Photo: Donald T. Clark. Photo by Lawrence Madison, 1986.
For the complete text [PDF] of Donald T. Clark: Early UCSC History and the Founding of the University Library (E-Scholarship). Includes complete audio (streaming or download) for the oral history. Note: Due to editing by the narrator, there may be some differences between the audio recording and the transcript. Audio will be found under "Supporting Material."
1993, 203 pp. 1 illus.
PLEASE NOTE these interviews are provided for research purposes only. All uses of these manuscripts are covered by copyright agreement between the interviewees and the Regents of the University of California. All the literary rights in these manuscripts, including the right to publish, are reserved to the University of California, Santa Cruz. No part of these manuscripts may be quoted for publication without the permission of the University Librarian of the University of California, Santa Cruz.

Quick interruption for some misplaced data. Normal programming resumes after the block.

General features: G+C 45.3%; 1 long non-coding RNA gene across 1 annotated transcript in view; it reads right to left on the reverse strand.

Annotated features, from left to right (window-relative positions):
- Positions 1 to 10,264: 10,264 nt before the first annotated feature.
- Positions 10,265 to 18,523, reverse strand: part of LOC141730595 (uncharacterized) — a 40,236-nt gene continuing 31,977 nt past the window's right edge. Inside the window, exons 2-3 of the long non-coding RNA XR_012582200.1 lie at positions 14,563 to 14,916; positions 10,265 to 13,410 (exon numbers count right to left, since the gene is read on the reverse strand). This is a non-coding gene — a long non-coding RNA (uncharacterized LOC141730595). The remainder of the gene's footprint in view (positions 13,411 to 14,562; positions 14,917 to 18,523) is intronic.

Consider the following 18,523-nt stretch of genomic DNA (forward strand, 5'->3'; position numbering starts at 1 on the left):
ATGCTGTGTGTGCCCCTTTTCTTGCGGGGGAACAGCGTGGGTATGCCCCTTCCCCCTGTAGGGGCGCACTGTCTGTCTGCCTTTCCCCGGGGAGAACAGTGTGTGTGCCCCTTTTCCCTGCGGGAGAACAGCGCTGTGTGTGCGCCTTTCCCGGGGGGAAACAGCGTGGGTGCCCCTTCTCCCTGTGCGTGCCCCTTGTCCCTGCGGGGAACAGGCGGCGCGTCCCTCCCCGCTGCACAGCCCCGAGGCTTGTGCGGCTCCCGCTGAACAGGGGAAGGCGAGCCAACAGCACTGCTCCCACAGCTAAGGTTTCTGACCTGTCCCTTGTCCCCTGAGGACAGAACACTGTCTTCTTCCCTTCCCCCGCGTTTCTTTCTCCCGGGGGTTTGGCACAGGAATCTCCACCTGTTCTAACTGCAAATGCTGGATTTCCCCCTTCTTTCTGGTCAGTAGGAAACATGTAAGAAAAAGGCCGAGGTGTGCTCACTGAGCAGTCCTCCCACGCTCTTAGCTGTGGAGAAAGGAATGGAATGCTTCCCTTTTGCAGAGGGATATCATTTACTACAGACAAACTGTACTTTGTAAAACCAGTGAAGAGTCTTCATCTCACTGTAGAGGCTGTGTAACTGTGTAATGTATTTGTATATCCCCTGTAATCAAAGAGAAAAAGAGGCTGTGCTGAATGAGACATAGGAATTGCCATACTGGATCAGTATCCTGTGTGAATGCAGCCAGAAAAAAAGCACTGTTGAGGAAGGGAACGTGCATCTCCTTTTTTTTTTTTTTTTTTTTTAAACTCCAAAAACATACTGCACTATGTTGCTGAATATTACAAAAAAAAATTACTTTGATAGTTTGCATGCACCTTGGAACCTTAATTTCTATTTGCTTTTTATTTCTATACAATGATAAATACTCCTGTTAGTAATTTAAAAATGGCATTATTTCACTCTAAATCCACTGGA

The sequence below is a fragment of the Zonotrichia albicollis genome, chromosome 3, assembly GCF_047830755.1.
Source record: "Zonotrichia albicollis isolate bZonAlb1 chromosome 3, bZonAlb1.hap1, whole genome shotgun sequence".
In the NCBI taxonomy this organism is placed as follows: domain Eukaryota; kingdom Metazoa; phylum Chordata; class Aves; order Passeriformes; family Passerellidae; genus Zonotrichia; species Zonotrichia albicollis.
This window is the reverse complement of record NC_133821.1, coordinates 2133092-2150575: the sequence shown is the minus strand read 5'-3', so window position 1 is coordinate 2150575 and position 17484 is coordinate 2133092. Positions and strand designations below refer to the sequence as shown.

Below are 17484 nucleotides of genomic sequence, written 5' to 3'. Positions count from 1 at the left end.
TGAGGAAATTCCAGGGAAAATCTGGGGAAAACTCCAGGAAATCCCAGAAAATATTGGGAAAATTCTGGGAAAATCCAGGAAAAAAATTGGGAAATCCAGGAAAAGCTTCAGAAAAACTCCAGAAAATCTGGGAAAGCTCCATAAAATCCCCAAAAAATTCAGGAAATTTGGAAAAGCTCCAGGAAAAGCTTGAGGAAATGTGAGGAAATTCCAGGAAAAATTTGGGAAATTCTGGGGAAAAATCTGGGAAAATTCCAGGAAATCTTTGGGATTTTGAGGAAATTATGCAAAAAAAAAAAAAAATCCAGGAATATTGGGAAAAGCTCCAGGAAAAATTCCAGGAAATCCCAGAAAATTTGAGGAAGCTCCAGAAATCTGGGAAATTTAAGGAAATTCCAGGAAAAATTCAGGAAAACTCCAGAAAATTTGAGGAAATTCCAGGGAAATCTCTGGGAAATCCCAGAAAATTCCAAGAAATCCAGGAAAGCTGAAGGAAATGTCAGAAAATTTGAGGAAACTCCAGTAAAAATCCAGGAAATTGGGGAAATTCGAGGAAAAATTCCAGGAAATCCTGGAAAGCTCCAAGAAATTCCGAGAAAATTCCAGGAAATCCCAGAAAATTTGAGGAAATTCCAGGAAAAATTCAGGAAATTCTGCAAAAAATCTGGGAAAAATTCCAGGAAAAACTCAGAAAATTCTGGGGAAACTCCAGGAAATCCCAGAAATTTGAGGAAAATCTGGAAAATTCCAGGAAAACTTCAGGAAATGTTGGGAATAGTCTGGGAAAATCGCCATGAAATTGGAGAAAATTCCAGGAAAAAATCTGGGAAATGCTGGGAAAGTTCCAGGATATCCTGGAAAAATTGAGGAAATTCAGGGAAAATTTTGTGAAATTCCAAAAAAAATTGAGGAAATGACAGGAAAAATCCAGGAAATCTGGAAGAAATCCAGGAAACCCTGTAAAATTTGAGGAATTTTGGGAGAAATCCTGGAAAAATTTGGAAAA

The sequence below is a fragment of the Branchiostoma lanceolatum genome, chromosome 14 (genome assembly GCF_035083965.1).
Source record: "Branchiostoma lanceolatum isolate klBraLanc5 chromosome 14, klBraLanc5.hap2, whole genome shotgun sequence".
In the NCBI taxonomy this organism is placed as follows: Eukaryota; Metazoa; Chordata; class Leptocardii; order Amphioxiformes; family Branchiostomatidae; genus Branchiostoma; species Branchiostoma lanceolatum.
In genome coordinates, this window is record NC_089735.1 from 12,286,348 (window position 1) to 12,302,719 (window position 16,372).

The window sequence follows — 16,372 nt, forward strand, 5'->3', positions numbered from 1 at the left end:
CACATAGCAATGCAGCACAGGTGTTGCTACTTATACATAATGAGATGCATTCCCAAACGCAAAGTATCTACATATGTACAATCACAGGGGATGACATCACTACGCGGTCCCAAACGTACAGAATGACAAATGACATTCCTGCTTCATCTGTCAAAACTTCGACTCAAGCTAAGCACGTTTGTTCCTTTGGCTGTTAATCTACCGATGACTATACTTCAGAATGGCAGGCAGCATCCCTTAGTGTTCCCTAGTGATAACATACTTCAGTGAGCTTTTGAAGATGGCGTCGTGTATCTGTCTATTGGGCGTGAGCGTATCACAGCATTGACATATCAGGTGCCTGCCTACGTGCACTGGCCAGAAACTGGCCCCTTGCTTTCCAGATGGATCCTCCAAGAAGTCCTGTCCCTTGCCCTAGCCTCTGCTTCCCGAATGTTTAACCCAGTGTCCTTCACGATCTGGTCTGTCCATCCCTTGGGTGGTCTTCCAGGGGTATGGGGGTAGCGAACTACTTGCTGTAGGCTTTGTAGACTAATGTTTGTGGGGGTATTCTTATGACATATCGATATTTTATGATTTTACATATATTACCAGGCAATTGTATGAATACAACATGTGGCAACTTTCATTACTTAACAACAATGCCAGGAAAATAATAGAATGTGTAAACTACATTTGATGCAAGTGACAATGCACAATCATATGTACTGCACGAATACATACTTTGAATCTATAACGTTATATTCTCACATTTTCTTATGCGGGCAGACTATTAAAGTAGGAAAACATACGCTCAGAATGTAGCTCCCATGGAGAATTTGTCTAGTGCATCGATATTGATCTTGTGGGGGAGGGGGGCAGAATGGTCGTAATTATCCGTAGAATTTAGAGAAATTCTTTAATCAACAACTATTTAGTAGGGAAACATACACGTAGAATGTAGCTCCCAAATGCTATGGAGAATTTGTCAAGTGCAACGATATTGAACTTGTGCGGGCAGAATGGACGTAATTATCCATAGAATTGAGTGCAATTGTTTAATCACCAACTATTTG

Donald T. Clark was the first of founding Chancellor Dean E. McHenry's academic appointments at UCSC. Clark arrived in September 1962 as the founder of UC Santa Cruz's University Library. Clark described his early years in Oregon and California, his undergraduate education at Willamette University, UC Berkeley, and Columbia University, and his more than twenty years at the country's largest business library, Baker Library at Harvard University. He focused much of his oral history on his tenure at UCSC from 1962-1973. He discussed the details of architectural planning for McHenry Library, and development of the book collection. Clark was a pioneer in the area of library automation, working tirelessly to create a computerized book catalog at UC Santa Cruz in the 1960s, the first such effort in the UC system. Clark describes the University Library's special collecting areas such as Santa Cruz local history and fine printing, as well as the acquisition of the Lick astronomical library, the establishment of the Center for South Pacific Studies, the founding of the Lime Kiln Press, and the acquisition of the Norman Strouse Collection of the works of Thomas Carlyle. He also discussed his own management style, his participation in the process of upgrading the professional status of librarian, and his role as chairman of the Academic Senate from 1969 to 1971.